[1] Because matching is generally very expensive, we would like to avoid applying the full matcher to every element of the data base. This is usually arranged by breaking up the process into a fast, coarse match and the final match. The coarse match filters the data base to produce a small set of candidates for the final match. With care, we can arrange our data base so that some of the work of coarse matching can be done when the data base is constructed rather then when we want to select the candidates. This is called indexing the data base. There is a vast technology built around data-base-indexing schemes. Our implementation, described in section 4.4.4, contains a simpleminded form of such an optimization.
[2] But this kind of exponential explosion is not common in and queries because the added conditions tend to reduce rather than expand the number of frames produced.
[3] There is a large literature on data-base-management systems that is concerned with how to handle complex queries efficiently.
[4] There is a subtle difference between this filter implementation of not and the usual meaning of not in mathematical logic. See section 4.4.3.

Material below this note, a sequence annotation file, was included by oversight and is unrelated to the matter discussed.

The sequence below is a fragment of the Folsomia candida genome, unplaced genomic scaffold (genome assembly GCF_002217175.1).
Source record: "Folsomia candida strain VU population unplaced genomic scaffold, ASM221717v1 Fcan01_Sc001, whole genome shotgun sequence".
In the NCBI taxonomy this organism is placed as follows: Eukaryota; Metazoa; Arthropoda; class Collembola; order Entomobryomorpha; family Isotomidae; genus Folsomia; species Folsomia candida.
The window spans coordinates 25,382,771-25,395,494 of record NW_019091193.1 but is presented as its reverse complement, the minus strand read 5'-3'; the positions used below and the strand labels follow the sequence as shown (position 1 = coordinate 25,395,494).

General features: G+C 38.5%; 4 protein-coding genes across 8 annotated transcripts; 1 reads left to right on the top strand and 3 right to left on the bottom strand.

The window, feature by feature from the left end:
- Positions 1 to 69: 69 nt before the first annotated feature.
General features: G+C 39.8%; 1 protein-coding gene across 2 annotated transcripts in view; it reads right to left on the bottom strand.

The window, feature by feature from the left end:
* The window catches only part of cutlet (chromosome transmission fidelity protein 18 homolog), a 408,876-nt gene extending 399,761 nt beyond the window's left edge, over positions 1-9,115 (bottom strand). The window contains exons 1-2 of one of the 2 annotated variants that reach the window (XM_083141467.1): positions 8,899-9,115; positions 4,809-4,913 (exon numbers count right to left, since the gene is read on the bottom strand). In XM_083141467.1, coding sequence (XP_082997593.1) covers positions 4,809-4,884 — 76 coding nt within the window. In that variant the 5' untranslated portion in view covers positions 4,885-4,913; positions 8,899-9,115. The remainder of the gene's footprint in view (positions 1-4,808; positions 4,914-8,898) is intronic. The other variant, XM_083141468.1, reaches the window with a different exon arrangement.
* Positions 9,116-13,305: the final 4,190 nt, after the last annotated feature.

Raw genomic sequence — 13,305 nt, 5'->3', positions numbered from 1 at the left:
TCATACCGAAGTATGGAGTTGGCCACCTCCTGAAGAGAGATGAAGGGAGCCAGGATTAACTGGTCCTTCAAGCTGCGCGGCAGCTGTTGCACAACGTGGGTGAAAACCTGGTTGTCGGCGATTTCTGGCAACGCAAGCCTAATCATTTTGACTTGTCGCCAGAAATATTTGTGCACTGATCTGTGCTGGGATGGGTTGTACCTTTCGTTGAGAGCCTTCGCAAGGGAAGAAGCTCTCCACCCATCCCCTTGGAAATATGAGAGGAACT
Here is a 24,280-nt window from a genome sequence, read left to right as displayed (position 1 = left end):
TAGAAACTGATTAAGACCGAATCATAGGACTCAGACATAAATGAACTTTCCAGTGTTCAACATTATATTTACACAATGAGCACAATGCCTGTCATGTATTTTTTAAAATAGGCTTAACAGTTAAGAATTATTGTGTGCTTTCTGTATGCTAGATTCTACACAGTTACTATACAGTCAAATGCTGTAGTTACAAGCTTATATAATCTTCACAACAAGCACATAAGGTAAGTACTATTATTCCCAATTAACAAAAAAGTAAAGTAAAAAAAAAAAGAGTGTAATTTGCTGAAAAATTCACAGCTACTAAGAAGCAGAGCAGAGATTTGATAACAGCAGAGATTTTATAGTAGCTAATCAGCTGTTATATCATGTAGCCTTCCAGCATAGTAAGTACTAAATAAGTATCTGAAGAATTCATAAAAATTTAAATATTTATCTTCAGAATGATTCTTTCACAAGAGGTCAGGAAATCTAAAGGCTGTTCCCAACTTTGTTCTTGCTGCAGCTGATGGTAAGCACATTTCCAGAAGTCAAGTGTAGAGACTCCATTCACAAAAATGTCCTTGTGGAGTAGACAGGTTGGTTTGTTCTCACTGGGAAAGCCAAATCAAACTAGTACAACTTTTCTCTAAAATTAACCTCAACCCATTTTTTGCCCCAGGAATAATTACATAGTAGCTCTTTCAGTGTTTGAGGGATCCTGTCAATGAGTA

[5] In one-sided pattern matching, all the equations that contain pattern variables are explicit and already solved for the unknown (the pattern variable).
[6] Another way to think of unification is that it generates the most general pattern that is a specialization of the two input patterns. That is, the unification of (?x a) This means that the unification of list($x, "a") and ((b~?y)~?z) list(list("b",$y), $z) is ((b ?y) a), list(list("b",$y), "a") and that the unification of (?x a ?y) list($x, "a",$y) and (?y ?z a), list($y,$z, "a"), discussed above, is (a a a). list("a", "a", "a"). For our implementation, it is more convenient to think of the result of unification as a frame rather than a pattern.
[7] Since unification is a generalization of matching, we could simplify the system by using the unifier to produce both streams. Treating the easy case with the simple matcher, however, illustrates how matching (as opposed to full-blown unification) can be useful in its own right.
[8] The reason we use streams (rather than lists) of frames is that the recursive application of rules can generate infinite numbers of values that satisfy a query. The delayed evaluation embodied in streams is crucial here: The system will print responses one by one as they are generated, regardless of whether there are a finite or infinite number of responses.
4.4.2   How the Query System Works